The San Francisco Department of Public Health temporarily shut down the Fisherman's Wharf branch of In-N-Out on October 14 after the beloved fast food chain failed to check the vaccination status of clients at the door, thereby violating the city's mandate requiring indoor diners to present their proof of vaccination. In-N-Out is famously known for being owned by outspoken Christians, led by billionaire Lynsi Snyder.

"Our store properly and clearly posted signage to communicate local vaccination requirements," Arnie Wensinger, In-N-Out Burger's Chief Legal and Business Officer told Fox News in a statement. Wensinger explained that after they closed their Fisherman's Wharf branch, local regulators informed the company that their staff must "must actively intervene by demanding proof of vaccination and photo identification" from every client, and "act as enforcement personnel by barring entry" for any clients who failed to present proper documentation.

"We refuse to become the vaccination police for any government," Wensinger declared, condemning the vaccine requirements of the state's department of Health as "unreasonable, invasive, and unsafe" and accusing the city government of forcing restaurants to "segregate customers" based on their vaccination status.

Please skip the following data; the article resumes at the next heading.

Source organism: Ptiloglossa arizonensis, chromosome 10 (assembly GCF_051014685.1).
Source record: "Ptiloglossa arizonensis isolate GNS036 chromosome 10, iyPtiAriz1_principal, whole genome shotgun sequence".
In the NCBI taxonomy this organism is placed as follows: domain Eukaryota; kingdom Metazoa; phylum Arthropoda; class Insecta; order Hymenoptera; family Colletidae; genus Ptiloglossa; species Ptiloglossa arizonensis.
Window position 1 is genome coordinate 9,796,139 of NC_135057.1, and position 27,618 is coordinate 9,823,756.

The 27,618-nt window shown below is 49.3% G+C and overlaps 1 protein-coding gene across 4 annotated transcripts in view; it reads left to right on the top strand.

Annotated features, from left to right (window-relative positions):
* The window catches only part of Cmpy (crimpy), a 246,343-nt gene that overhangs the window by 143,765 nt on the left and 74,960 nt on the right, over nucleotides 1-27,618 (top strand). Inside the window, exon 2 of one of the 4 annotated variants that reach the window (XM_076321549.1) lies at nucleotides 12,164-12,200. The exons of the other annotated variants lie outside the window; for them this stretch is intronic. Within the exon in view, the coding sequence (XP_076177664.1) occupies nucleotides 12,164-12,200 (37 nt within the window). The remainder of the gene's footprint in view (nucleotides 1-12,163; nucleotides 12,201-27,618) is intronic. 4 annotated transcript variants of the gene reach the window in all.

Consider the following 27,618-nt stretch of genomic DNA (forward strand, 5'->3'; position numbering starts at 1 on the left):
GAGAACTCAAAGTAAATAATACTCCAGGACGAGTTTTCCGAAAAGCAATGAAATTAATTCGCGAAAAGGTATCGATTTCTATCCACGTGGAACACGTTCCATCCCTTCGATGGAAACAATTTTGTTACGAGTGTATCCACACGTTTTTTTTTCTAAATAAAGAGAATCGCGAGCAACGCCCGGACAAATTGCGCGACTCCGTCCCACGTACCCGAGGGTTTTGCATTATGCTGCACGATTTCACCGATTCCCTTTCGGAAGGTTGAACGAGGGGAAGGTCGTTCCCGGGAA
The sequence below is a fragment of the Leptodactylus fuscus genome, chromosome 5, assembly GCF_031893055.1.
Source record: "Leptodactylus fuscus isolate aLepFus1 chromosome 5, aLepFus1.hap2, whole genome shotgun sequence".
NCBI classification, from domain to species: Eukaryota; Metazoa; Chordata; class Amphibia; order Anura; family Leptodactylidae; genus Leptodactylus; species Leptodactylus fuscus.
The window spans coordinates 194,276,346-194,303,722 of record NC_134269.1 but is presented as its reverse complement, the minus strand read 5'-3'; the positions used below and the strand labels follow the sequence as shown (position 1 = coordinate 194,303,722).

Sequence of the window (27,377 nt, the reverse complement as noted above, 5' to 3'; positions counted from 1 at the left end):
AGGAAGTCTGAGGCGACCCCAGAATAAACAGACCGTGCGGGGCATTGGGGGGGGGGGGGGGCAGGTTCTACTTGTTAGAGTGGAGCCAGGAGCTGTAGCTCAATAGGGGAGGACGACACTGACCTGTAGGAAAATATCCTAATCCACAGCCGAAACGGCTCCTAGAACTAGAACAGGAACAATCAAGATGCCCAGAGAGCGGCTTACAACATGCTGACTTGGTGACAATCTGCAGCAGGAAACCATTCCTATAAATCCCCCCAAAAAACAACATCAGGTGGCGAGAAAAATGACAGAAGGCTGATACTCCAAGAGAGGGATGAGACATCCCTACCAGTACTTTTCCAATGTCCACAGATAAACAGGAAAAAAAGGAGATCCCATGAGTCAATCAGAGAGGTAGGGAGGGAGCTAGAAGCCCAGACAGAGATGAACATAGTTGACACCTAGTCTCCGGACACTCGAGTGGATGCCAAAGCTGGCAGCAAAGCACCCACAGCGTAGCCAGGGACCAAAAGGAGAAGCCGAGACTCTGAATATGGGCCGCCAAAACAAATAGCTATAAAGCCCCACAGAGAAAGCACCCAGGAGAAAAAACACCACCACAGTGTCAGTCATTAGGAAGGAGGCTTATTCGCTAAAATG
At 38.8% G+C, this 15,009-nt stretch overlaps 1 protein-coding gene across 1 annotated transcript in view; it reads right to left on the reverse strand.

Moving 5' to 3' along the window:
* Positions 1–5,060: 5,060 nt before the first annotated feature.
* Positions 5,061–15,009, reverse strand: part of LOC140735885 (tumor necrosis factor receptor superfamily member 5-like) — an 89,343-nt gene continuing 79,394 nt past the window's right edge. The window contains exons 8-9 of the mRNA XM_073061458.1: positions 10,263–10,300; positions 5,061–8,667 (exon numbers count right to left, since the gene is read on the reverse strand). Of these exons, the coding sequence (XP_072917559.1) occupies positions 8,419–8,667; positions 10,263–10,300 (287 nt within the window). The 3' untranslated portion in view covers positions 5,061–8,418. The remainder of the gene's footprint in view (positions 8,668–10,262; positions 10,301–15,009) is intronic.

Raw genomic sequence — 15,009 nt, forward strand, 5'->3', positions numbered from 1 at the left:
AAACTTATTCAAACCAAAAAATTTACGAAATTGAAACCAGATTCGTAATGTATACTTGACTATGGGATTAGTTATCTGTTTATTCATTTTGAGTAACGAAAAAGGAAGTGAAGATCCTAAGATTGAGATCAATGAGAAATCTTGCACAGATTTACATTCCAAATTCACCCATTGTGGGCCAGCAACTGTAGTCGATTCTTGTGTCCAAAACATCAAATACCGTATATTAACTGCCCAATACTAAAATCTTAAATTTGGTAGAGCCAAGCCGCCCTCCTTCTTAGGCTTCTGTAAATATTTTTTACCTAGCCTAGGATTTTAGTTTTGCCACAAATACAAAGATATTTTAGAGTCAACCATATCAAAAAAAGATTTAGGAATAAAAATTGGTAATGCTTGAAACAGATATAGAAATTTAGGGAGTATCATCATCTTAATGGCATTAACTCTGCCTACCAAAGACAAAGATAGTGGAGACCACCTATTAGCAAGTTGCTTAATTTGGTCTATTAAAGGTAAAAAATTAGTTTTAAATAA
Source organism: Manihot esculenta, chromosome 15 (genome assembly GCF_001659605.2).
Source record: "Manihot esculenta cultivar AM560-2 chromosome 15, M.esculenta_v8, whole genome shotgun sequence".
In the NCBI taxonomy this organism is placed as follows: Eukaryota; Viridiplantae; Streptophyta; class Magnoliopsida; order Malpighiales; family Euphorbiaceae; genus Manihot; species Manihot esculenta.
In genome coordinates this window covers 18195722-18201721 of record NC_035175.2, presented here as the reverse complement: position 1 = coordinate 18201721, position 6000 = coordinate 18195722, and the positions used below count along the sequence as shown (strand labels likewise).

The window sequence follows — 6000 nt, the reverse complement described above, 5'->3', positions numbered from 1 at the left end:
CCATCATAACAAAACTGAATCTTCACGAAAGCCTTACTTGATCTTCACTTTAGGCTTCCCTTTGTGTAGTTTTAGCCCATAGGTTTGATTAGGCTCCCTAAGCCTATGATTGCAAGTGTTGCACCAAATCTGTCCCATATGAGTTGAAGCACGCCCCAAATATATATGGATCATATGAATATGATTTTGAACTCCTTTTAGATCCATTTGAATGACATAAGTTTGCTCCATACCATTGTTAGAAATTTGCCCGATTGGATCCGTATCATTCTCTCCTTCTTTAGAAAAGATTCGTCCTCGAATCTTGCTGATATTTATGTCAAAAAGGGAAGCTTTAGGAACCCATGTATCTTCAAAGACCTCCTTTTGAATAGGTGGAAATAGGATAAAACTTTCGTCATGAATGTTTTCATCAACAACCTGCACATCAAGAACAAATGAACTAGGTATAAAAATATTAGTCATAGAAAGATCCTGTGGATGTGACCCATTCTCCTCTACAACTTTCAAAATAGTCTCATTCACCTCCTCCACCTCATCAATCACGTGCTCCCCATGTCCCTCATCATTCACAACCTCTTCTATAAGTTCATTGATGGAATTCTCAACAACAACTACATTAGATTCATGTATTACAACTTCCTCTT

"We fiercely disagree with any government dictate that forces a private company to discriminate against customers who choose to patronize their business," the In-N-Out statement read. "This is clear governmental overreach and is intrusive, improper, and offensive."

The San Francisco Department of Health said they issued a notice of closure to In-N-Out's Fisherman's Wharf location on October 14 due to "noncompliance with the Safer Return Together Health Order" and assured that they were warned several times before the closure notice was served. According to the Los Angeles Times, the public health department said, "Since the Notice of Closure was issued, the business has taken steps to comply and has since resumed operations for outdoor dining and take-out only."

Earlier this month, the Los Angeles City Council approved a sweeping ordinance that would require proof of COVID vaccination among patrons who wish to enter restaurants, bars, shopping centers, and other establishments, CBS News reported. The ordinance was approved following an 11-2 vote and needed 12 votes to pass with an emergency clause that may have allowed it to take effect immediately. Because of the vote, it could only take effect within 30 days or on November 6. Mayor Eric Garcetti had already signaled his interest in signing it.

Businesses that fail to comply with the ordinance, which will likely begin on November 29, will be slapped with a $1,000 fine for its second violation, $2,000 fine for its third violation, and a $5,000 fine for a fourth violation.

The new measure is even more stricter than the order passed in September by the L.A. County Public Health Department that required patrons of bars, lounges, breweries, wineries and nightclubs to show proof of at least partial vaccination beginning October 7 and full vaccination by November 4. Under the order, those who wish to attend outdoor events with 10,000 or more attendees will need to present proof of vaccination or a negative COVID test within the past 72 hours.